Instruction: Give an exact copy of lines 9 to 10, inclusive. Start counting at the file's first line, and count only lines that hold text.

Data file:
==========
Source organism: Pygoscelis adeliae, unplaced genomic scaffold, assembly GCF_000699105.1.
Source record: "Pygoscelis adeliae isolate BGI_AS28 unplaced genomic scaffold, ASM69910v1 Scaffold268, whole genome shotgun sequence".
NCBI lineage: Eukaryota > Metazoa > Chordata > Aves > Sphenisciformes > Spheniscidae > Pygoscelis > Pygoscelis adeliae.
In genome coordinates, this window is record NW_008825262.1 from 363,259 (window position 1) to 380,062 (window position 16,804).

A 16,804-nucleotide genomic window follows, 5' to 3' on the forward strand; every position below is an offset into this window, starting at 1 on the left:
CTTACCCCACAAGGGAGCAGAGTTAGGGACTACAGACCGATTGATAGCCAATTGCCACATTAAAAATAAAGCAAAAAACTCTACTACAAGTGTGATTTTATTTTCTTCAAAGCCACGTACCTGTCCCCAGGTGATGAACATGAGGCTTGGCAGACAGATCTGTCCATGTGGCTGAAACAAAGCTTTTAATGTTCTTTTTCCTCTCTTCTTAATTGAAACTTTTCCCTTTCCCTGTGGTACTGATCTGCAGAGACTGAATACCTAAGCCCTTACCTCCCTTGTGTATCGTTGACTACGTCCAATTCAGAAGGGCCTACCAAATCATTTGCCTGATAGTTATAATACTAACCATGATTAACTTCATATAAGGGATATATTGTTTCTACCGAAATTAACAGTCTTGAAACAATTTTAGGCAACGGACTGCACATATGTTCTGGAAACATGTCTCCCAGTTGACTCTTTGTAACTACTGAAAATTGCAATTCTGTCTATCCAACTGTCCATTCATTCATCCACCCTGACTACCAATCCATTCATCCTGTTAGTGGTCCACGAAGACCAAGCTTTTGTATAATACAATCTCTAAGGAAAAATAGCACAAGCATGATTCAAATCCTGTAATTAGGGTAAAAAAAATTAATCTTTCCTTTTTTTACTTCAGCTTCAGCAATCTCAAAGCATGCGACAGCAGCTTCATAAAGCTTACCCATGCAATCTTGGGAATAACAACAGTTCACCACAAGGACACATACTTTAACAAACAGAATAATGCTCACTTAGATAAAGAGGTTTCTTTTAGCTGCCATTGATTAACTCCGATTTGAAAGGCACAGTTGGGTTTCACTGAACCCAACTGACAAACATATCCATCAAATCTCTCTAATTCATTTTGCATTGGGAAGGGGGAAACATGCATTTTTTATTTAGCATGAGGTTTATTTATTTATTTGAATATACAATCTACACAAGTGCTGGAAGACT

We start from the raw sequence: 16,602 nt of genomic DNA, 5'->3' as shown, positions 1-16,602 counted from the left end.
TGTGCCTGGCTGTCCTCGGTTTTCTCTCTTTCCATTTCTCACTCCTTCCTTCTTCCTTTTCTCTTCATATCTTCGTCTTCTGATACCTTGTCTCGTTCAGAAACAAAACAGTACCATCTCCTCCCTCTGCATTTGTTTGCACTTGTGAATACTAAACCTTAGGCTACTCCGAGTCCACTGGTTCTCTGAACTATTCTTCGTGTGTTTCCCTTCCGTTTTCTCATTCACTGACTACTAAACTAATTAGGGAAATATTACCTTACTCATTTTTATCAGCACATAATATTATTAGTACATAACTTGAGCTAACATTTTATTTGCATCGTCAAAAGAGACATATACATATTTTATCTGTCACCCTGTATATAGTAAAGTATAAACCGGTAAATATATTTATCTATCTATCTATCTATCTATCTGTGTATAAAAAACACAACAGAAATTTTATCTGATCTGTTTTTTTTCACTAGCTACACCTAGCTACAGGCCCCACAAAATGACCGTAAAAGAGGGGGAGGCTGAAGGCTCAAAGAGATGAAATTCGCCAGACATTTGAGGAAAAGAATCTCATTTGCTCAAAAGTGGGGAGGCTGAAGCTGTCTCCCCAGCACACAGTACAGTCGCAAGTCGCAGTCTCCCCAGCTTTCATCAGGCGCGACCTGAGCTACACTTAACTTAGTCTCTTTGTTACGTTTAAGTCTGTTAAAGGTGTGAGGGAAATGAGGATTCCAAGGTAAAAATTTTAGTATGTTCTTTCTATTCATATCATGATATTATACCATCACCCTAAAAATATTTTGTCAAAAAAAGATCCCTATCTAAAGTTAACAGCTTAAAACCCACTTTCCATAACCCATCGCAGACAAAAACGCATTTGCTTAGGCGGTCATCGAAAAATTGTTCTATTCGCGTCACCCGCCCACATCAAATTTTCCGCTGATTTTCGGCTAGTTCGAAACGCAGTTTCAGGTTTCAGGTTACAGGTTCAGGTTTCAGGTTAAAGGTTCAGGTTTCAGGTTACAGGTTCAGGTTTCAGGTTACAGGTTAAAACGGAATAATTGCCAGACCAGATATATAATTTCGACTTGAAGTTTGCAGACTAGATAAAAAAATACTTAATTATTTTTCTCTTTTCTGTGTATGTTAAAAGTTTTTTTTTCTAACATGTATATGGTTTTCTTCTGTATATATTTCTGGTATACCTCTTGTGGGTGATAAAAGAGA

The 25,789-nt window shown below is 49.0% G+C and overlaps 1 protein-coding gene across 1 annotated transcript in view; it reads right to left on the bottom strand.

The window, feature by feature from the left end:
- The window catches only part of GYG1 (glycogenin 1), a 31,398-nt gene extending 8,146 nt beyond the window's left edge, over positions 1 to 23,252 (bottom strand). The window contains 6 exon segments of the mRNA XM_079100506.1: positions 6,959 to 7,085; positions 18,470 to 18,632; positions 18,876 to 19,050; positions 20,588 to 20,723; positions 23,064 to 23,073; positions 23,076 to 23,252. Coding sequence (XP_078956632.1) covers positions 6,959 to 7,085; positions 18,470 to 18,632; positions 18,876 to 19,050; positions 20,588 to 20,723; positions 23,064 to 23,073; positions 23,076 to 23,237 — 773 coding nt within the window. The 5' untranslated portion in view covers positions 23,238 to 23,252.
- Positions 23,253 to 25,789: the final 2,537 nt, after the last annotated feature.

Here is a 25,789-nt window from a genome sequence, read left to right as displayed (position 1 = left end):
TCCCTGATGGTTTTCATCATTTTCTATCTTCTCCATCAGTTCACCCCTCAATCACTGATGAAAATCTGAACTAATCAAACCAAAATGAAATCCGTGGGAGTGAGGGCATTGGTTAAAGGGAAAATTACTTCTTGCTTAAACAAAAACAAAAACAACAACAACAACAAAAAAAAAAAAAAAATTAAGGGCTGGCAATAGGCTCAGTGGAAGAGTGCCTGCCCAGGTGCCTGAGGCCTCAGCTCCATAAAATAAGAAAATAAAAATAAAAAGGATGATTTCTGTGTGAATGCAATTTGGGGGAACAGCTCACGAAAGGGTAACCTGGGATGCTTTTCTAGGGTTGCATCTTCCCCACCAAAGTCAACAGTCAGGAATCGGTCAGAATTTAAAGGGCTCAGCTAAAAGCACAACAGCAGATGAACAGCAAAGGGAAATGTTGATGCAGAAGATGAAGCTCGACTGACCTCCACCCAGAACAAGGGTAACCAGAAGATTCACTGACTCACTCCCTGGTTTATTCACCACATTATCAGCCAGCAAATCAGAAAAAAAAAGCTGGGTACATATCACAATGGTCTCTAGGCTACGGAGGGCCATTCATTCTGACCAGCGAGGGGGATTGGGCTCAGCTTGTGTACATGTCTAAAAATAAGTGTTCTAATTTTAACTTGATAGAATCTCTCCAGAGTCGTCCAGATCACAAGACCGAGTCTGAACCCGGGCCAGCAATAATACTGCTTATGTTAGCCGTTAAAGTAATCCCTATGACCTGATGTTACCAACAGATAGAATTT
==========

The 25,789-nt window shown below is 49.0% G+C and overlaps 1 protein-coding gene across 1 annotated transcript in view; it reads right to left on the bottom strand.

The window, feature by feature from the left end: